Kaylee's Reviews > The Rules of Survival

The Rules of Survival by Nancy Werlin
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Nov 11, 10

bookshelves: read-in-2010

The Rules Of Survival by Nancy Werlin



Genre: Tragedy, Reality,
Rating: 3/5
Pages: 259

Summary

Enter Matt’s world where he lives with his two younger sisters and his crazy, insane mother and all her boyfriends. Meanwhile Aunt Bobby is downstairs stuffing her face with food and not paying the smallest speck of attention to the bigger picture: Matt, Cali and Emma need to get away from their mom. It’s a struggle to survive under the roof of his mom, which feels more like a rain cloud.
But then Matt discovers Murdoch, a man he witnessed rescuing a little boy in the convenience store. And Matt knows if he can get his attention their might just be a little hope. Amazingly, Murdoch begins dating his mom and life’s almost good. But when Murdoch dumps his mom all roads lead to hell. Matt knows he’ll need to take action, but can he survive these measures alone?

Why Read It?

This isn’t a typical “Mom goes through a bunch of boyfriends” classic. It’s a scary adventure for Emma, Cali and Matt, just kids. It’s heartbreaking and infuriating, yet brilliant and satisfying, a story you won’t want to forget. For Girls and Boys!



My Thoughts

The Rules of Survival is basically about these three kids trying to get away from their insane crazy mother. Her actions simply made me want rip her hair out at some points. Other times she confused me with her behaviour.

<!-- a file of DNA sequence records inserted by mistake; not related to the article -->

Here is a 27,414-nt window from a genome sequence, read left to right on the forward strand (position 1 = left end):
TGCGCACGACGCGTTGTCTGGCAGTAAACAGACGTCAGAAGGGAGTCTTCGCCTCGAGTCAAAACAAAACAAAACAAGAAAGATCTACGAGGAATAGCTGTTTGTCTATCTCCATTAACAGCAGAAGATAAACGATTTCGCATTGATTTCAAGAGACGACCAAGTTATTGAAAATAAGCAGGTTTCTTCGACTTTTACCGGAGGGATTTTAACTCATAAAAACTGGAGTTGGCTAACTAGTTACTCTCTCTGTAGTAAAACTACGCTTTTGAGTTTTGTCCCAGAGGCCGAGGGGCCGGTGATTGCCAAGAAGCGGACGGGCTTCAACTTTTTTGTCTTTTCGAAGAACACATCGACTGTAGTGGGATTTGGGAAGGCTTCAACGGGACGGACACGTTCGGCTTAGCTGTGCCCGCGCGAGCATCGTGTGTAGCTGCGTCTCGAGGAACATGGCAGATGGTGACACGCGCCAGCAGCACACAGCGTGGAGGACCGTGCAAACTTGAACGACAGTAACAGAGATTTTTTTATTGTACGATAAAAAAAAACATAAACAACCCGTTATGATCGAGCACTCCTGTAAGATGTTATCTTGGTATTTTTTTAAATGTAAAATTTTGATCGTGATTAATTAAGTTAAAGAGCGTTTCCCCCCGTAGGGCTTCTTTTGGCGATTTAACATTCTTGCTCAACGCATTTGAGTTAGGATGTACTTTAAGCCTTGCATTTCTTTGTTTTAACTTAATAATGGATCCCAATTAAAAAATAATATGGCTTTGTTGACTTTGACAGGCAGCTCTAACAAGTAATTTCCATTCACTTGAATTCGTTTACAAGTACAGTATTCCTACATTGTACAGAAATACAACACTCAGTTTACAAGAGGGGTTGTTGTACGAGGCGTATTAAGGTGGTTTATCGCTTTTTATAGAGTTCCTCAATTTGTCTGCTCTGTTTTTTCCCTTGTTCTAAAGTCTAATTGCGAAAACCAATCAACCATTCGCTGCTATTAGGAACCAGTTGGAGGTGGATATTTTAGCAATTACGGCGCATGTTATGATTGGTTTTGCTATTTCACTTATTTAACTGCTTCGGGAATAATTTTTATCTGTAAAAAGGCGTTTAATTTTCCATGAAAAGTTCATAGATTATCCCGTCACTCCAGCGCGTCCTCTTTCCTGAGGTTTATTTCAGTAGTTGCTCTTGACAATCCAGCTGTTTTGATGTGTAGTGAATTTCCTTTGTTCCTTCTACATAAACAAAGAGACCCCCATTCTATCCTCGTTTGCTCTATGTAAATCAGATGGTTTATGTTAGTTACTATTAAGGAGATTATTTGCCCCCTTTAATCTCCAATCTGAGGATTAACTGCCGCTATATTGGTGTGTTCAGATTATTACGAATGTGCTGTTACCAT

It’s a great story about overcoming adversity. It covers mostly family relationships and the romantic relationship between Murdoch and her. However, it is mainly about surviving a parent that might as well be a scary uncontrollable teenager.
I rated The Rules of Survival a three because it was a good book, and I don’t think I’d read it again. Mostly because the story line wasn’t in that great of my interest and books like this aren’t something that I enjoy particularly. Reality and Tragedy novels I find don’t lift my mood although sometimes they give me a great sense of relief and that’s why I enjoy them for the most part.
I think the lesson in this book is just to take action and seek help and don’t stop until you get it. I believe that’s an important ability to have, and I’m glad Matt had it in him to get word out, no matter how difficult it was and he kept trying whether he succeeded or failed. I admire him for that. So maybe you want to pick this up and read it, maybe you don’t, but I think you’re missing out on a great novel, after all it’s a National Book Award Finalist, a Los Angeles Times Book Prize Finalist and a ALA Quick Pick!
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